Royal Courts of Justice

Obviously in an attempt to blunt this stinging criticism the HMRC and Treasury have announced that there will be a new 25% levy on funds artificially funneled from the UK offshore to avoid taxation.
“I can confirm we are working with five other tax authorities to investigate and challenge how digital multinationals shift their profits to tax havens.” Said David Gauke alluding to the so-called “Google-Tax” that was so interestingly announced in last week’s budget.

This is a seemingly popular move from a government in a dead heat race just forty days out from an election, but whilst it might appear like a worthy effort, you can’t help but feel the accountants will still be one step ahead, and it wasn’t like there weren’t already issues before this was announced. Gibraltar, for instance, was already in the process of challenging the taxation regulations as they pertain to UK gambling laws. They are attending a session at the Royal Courts Of Justice to take on the HMRC.

Don’t Pannick! Don’t Pannick!

The Gibraltar Betting & Gaming Association has taken HMRC to court over it’s Finance Act of 2014 which stipulates that companies offering remote gambling services in the UK are subject to a point-of-consumption tax. This is being challenged on the seemingly sensible basis that this tax regime is incompatible with the requirements of the European Union’s laws that guarantee unfettered provision of services across the borders of the countries therein. Sadly sense and indeed the law won’t come into it.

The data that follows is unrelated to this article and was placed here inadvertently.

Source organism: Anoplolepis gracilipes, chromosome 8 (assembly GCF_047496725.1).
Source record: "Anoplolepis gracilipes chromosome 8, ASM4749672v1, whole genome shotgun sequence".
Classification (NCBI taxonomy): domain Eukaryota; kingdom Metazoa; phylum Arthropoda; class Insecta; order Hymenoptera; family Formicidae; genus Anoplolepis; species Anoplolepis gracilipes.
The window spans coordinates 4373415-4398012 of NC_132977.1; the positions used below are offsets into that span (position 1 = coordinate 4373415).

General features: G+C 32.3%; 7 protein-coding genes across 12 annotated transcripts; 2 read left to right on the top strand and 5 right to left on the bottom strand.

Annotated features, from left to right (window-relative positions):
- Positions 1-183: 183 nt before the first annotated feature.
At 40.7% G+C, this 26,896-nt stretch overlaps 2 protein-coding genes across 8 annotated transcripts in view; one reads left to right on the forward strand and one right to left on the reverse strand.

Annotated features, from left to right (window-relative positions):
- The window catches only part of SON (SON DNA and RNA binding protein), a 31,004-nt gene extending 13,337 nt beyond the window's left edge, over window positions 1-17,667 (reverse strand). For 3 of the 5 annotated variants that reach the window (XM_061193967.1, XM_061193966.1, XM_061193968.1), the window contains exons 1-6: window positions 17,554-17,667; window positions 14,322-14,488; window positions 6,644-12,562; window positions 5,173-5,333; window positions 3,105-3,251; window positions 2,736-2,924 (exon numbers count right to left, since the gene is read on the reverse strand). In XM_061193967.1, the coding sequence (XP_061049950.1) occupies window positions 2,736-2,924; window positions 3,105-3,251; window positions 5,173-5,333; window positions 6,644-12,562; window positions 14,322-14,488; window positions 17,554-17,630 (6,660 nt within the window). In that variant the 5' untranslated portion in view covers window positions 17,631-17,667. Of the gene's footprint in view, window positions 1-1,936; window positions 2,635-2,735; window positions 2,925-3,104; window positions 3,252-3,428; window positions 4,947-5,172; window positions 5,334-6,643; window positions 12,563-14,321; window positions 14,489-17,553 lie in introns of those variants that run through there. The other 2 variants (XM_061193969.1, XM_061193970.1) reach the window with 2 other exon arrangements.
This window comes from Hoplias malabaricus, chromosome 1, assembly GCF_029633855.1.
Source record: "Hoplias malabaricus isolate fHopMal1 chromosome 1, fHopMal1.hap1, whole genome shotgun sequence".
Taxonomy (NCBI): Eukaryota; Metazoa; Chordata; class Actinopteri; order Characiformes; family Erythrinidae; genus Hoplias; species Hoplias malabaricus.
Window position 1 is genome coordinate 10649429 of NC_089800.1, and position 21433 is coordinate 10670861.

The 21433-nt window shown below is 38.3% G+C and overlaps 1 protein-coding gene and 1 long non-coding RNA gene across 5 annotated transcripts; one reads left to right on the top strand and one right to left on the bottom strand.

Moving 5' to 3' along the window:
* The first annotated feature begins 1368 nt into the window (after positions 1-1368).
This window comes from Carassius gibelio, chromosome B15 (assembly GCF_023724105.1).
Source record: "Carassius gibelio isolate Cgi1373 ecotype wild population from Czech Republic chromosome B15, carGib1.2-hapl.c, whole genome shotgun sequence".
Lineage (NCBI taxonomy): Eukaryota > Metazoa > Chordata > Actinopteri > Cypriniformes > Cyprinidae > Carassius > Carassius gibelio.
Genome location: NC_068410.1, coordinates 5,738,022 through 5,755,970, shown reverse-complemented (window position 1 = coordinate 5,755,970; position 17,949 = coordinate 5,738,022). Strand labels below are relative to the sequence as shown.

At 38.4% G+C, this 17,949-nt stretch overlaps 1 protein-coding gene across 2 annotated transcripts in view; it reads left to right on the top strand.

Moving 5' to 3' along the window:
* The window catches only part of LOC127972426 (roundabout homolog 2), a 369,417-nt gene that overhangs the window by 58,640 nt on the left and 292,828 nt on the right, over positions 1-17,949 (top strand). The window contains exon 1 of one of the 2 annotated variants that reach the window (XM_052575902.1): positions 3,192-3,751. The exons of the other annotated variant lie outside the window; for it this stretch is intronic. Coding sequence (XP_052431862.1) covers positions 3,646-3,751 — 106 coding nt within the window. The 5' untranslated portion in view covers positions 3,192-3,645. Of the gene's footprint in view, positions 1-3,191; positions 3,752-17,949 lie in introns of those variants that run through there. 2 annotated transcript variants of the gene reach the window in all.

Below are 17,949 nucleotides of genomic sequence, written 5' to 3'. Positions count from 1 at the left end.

There are several nations in Europe whose stance on gambling, particularly internet gambling, isn’t entirely in harmony with the European ideal, and much as the central EU bureaucracy stamps its foot and writes angry reports about it, very little progress is made towards enforcing those nations to provide the freedoms they signed up to. Those that like to bet on sport in the UK can do so on sites like Bet365, which is based in Gibraltar, and I’m sure Denise Coates has her eye on the hearing in London.

Google Tax UK

This close to an election the chance of the Gibraltar team getting a ruling in its favor are nearly as remote as their gambling operations, with the best they can hope for being a referral to the Court of Justice of the European Union, which would be fine with a government that kicks cans down the road as if it were going to be made illegal. HMRC might not win the fight in the end, but with the end far enough away and the new Google-Tax possibly replacing it at the other end of the cycle, why worry?

HMRC and the British government will rely on EU inertia to stave off what it will see as a minor attack, but for Gibraltar to continue to enjoy the lucrative business residents it has acquired, it will have to beat back this flagrant abuse of EU law, take on the vat man and win at whatever cost, or face some remote gambling operators to reassess the need or cost effectiveness of being remote in the first place. Perhaps it is thus entirely apt that Gibraltar’s team is being led by a QC named Pannick, Lord Pannick.